I waited about 4 minutes listening to the repeating messages that they have. They didn’t even have a person come onto the line.

Suddenly, the line clicked over and it sounded like the person was in a room full of customer service operators. I started to say hello, is someone there and a voice on the other end of the phone said that they were there and didn’t want to talk to me. They were in a hospital recuperating from major surgery. I told the guy I wasn’t with Google and I wanted to tell them I didn’t want to talk to them either. I would say that the two of us spoke for about 30 seconds and then all of a sudden, there was a message that I was being disconnected from this group call. What the $&LL?

Here is my lesson, if you need to create or update your listing with Google,Google Listing just go to http://google.com/business or give me a call and I will help you make sure your listing is complete and accurate. Those companies that are calling don’t really care about you or your business. They are just trying to make a fast buck. Contact a reputable local business, or follow the directions on line.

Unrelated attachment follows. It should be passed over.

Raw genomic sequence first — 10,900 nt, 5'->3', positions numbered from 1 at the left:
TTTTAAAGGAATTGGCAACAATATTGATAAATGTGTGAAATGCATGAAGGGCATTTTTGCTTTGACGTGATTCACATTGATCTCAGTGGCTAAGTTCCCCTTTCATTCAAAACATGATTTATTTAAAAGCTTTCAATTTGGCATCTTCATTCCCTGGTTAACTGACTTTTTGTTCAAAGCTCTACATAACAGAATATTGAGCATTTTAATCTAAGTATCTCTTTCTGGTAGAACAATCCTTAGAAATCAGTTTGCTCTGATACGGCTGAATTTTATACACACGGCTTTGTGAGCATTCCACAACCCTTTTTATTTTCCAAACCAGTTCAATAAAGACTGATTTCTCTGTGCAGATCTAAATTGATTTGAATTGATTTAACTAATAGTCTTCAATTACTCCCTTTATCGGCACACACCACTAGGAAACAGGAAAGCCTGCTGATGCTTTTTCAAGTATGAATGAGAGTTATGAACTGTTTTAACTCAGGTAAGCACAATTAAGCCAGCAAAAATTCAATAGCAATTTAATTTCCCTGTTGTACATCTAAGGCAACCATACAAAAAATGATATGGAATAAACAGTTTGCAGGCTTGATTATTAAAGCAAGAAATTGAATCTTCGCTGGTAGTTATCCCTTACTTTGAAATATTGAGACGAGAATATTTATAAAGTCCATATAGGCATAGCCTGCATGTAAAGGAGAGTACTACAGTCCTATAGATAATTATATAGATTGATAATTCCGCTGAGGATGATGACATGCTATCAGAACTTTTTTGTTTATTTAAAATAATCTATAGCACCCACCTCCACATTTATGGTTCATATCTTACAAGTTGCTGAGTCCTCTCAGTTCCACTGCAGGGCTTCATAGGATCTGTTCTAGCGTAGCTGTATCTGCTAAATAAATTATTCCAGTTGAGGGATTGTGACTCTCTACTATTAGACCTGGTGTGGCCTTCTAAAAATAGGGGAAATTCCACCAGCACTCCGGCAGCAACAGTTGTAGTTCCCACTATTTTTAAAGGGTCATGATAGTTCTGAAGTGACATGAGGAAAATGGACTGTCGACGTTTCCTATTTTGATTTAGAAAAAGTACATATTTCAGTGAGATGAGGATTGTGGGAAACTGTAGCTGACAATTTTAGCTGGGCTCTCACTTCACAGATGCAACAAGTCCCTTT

The next time one of them calls, I think I will see if the same thing happens, just like when one of those companies calls telling me they are from “Microsoft” and my computer is throwing off a ton of error messages. Another story for another day!

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Connecting – Do you know who they are?

Be careful when connecting with new people on social media.

Let me say that one more time – Be careful when connecting with new people on social media. Now that coming from me, the queen of the phrase “It’s not about who you know, but about who they know” is quite profound. Here is why – the other day I noticed I had an invitation to connect with two new people on my Facebook page. I tend to be a bit more protective of the people to whom I connect on Facebook because it is more about my family than the other platforms.

I connecting with Facebook invitesnoticed this something that you might see in the image to the right. Do you see it? I will give you a couple of seconds to notice it. That’s right, Ashley and Gabriella have the same profile image. Now if I would have seen just Ashley, I may have connected with her, because it says that we have 6 mutual friends. That just means that 6 of my friends may automatically connect with people OR it may mean that THE HACKER was able to manipulate that account to show the mutual friends.